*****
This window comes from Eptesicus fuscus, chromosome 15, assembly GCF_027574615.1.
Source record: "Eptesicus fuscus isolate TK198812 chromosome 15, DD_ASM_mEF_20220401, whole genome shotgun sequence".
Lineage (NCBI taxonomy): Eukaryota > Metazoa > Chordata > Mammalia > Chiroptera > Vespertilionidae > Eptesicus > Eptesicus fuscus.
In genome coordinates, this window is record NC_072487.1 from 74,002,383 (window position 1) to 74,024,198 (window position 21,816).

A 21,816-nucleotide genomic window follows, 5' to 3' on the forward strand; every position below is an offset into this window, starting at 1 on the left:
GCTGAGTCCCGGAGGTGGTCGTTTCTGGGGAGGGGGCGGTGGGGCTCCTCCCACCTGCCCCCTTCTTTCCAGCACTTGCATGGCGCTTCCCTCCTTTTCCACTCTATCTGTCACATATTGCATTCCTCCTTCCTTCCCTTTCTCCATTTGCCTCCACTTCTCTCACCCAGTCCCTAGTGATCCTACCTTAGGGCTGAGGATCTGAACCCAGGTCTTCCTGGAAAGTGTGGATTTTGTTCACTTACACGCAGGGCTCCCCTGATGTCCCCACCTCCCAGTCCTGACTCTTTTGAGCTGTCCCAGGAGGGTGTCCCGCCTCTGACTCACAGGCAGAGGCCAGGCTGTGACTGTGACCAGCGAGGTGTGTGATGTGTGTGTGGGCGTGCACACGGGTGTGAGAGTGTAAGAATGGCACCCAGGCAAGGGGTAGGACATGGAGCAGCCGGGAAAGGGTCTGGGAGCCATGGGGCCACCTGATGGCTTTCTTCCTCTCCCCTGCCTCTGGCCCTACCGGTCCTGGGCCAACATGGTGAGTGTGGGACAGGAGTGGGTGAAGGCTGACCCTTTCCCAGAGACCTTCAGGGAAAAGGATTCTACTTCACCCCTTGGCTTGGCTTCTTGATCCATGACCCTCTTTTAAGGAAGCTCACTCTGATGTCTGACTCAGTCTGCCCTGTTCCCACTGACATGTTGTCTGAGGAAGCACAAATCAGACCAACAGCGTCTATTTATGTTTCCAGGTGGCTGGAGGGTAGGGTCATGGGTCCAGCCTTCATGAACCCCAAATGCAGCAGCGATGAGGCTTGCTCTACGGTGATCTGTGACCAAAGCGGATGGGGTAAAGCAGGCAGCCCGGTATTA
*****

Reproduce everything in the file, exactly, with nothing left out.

This window comes from Eptesicus fuscus, chromosome 15, assembly GCF_027574615.1.
Source record: "Eptesicus fuscus isolate TK198812 chromosome 15, DD_ASM_mEF_20220401, whole genome shotgun sequence".
Lineage (NCBI taxonomy): Eukaryota > Metazoa > Chordata > Mammalia > Chiroptera > Vespertilionidae > Eptesicus > Eptesicus fuscus.
In genome coordinates, this window is record NC_072487.1 from 74,002,383 (window position 1) to 74,024,198 (window position 21,816).

A 21,816-nucleotide genomic window follows, 5' to 3' on the forward strand; every position below is an offset into this window, starting at 1 on the left:
GCTGAGTCCCGGAGGTGGTCGTTTCTGGGGAGGGGGCGGTGGGGCTCCTCCCACCTGCCCCCTTCTTTCCAGCACTTGCATGGCGCTTCCCTCCTTTTCCACTCTATCTGTCACATATTGCATTCCTCCTTCCTTCCCTTTCTCCATTTGCCTCCACTTCTCTCACCCAGTCCCTAGTGATCCTACCTTAGGGCTGAGGATCTGAACCCAGGTCTTCCTGGAAAGTGTGGATTTTGTTCACTTACACGCAGGGCTCCCCTGATGTCCCCACCTCCCAGTCCTGACTCTTTTGAGCTGTCCCAGGAGGGTGTCCCGCCTCTGACTCACAGGCAGAGGCCAGGCTGTGACTGTGACCAGCGAGGTGTGTGATGTGTGTGTGGGCGTGCACACGGGTGTGAGAGTGTAAGAATGGCACCCAGGCAAGGGGTAGGACATGGAGCAGCCGGGAAAGGGTCTGGGAGCCATGGGGCCACCTGATGGCTTTCTTCCTCTCCCCTGCCTCTGGCCCTACCGGTCCTGGGCCAACATGGTGAGTGTGGGACAGGAGTGGGTGAAGGCTGACCCTTTCCCAGAGACCTTCAGGGAAAAGGATTCTACTTCACCCCTTGGCTTGGCTTCTTGATCCATGACCCTCTTTTAAGGAAGCTCACTCTGATGTCTGACTCAGTCTGCCCTGTTCCCACTGACATGTTGTCTGAGGAAGCACAAATCAGACCAACAGCGTCTATTTATGTTTCCAGGTGGCTGGAGGGTAGGGTCATGGGTCCAGCCTTCATGAACCCCAAATGCAGCAGCGATGAGGCTTGCTCTACGGTGATCTGTGACCAAAGCGGATGGGGTAAAGCAGGCAGCCCGGTATTA